While taping the first season of The Muppet Show, Jim took a weekend between the Sandy Duncan and Candice Bergen episodes to travel to Paris with his children Lisa and Brian. While there, they visited with French puppeteer Philippe Genty whom Jim probably knew through his involvement with UNIMA, the international puppetry organization. Like Jim, Genty took great pains to explore all types of puppetry and, in the 1960s under the auspices of UNESCO, Genty spent four years visiting puppeteers around the world and made a related film. For his efforts, he was awarded the “Prize for Originality” at the International Festival in Bucherest. His group has performed for the last 35 years around the globe. An remarkably inventive puppeteer, Genty uses all types of puppetry, calling it “the theater of animation”. He incorporates mime, dance, live actors, surprising use of fabric and stage sets, and imaginative lighting. While many puppet companies work in this fashion today, Genty was a pioneer in the 1970s.
In the early 1980s, Jim decided to produce a series of six television programs highlighting the work of master puppeteers from around the world. It’s no surprise that Jim would choose Philippe Genty as one of the six, shooting his episode in January 1985. What excited Jim, he said in the program, was “Philippe’s work with abstract shapes. The results are very pure. Very poetic. Because, here, more than ever, the puppets are symbols on which the audience can place their own interpretations.”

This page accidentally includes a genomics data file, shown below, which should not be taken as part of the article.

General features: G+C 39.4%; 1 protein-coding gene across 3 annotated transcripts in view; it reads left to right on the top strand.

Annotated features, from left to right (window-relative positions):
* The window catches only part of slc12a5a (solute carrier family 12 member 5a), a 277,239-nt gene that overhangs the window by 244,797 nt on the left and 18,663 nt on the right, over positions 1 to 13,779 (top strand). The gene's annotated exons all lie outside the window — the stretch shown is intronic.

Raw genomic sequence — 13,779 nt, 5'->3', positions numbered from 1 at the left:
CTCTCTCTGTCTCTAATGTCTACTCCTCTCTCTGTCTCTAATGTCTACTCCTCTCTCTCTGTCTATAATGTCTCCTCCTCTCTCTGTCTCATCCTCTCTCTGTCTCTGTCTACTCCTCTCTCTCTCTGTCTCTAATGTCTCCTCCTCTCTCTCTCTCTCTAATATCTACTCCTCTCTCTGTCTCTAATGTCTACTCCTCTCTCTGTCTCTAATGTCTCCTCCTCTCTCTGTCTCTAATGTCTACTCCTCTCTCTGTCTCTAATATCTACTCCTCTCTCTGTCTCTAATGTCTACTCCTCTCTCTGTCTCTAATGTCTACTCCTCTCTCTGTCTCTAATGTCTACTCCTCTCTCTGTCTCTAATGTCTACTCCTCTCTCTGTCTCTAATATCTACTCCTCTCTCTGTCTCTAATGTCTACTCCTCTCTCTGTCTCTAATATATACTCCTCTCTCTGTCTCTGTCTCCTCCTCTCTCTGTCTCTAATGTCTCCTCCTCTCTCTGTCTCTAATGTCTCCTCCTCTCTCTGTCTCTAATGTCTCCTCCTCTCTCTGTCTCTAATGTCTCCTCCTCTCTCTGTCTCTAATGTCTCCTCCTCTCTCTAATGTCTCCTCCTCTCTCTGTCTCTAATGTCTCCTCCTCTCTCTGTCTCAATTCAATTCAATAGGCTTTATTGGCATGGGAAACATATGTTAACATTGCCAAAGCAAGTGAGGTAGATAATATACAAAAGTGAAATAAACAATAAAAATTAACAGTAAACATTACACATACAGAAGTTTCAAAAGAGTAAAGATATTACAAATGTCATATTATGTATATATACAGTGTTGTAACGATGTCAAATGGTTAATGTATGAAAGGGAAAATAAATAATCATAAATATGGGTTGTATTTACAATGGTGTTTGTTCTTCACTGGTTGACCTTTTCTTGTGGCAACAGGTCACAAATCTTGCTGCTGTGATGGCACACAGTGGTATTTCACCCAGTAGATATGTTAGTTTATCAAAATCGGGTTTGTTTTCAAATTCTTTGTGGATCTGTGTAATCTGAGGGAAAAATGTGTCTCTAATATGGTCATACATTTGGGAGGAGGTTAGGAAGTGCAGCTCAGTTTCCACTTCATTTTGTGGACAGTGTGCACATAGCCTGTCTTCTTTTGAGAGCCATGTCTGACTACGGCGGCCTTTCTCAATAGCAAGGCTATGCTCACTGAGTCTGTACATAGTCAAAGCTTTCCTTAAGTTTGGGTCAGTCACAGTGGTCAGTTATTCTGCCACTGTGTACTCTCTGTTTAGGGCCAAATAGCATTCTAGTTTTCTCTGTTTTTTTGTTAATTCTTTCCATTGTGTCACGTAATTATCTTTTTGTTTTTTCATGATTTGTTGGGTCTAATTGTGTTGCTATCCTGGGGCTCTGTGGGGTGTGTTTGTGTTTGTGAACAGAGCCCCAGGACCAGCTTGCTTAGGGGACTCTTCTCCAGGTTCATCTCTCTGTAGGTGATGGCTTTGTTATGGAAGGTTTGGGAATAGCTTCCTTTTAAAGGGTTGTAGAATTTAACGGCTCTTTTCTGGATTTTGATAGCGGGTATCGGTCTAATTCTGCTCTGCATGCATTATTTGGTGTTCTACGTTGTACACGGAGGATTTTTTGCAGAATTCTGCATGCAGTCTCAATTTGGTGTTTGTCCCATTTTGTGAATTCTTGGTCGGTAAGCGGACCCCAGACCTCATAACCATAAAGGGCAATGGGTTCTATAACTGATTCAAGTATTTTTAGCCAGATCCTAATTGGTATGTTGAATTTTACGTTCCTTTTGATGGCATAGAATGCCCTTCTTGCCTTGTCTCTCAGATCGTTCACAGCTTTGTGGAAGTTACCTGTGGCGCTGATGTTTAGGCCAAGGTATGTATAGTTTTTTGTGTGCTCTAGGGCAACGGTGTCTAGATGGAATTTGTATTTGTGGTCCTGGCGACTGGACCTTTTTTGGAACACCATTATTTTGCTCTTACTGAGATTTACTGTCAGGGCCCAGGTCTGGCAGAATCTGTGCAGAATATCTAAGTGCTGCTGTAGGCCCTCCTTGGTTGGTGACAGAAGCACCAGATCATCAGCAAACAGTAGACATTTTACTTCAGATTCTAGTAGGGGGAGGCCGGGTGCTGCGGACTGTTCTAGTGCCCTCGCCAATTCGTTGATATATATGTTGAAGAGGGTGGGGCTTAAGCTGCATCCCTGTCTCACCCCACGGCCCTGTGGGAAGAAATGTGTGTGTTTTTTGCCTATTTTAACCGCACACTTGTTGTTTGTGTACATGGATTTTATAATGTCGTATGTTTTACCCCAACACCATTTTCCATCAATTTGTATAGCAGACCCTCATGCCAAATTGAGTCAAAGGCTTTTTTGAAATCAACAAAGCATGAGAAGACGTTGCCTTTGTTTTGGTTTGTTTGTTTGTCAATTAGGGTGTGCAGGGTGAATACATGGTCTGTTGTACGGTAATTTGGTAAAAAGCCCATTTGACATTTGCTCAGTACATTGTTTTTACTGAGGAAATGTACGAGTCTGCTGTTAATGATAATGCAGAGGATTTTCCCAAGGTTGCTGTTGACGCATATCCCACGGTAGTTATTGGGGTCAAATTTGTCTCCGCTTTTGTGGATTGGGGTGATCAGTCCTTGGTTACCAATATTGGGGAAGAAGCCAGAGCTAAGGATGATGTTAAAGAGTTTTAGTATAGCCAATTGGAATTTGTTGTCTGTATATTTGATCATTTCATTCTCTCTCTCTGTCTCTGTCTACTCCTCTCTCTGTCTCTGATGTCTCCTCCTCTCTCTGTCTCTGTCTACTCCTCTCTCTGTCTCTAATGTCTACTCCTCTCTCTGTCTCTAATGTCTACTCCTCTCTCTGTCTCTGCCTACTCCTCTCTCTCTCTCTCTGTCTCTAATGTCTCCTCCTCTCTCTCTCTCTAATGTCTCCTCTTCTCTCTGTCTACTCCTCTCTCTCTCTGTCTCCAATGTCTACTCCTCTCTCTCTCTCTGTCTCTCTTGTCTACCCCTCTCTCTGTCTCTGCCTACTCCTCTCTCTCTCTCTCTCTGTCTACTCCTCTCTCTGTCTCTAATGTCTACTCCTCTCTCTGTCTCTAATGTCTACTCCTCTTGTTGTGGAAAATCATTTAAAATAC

Jim and Genty clearly felt a connection and became friends, sharing ideas through the mail. Genty wrote to Jim shortly after the taping, “You mentioned it is important to work with people you like and you feel at ease with. I do hope we have other opportunities for collaboration.” When they were together, they had discussed Genty’s idea for a feature film, and he sent Jim a script called Precipice. Jim shared it with Lisa who not only knew Genty from their 1976 visit but was, by 1985, a director of creative affairs at Warner Bros. The story, a thriller, focused on a puppeteer and his skills at manipulation, and Lisa provided thoughtful commentary which Jim passed on to Genty. The two men continued their correspondence and friendship in the ensuing years.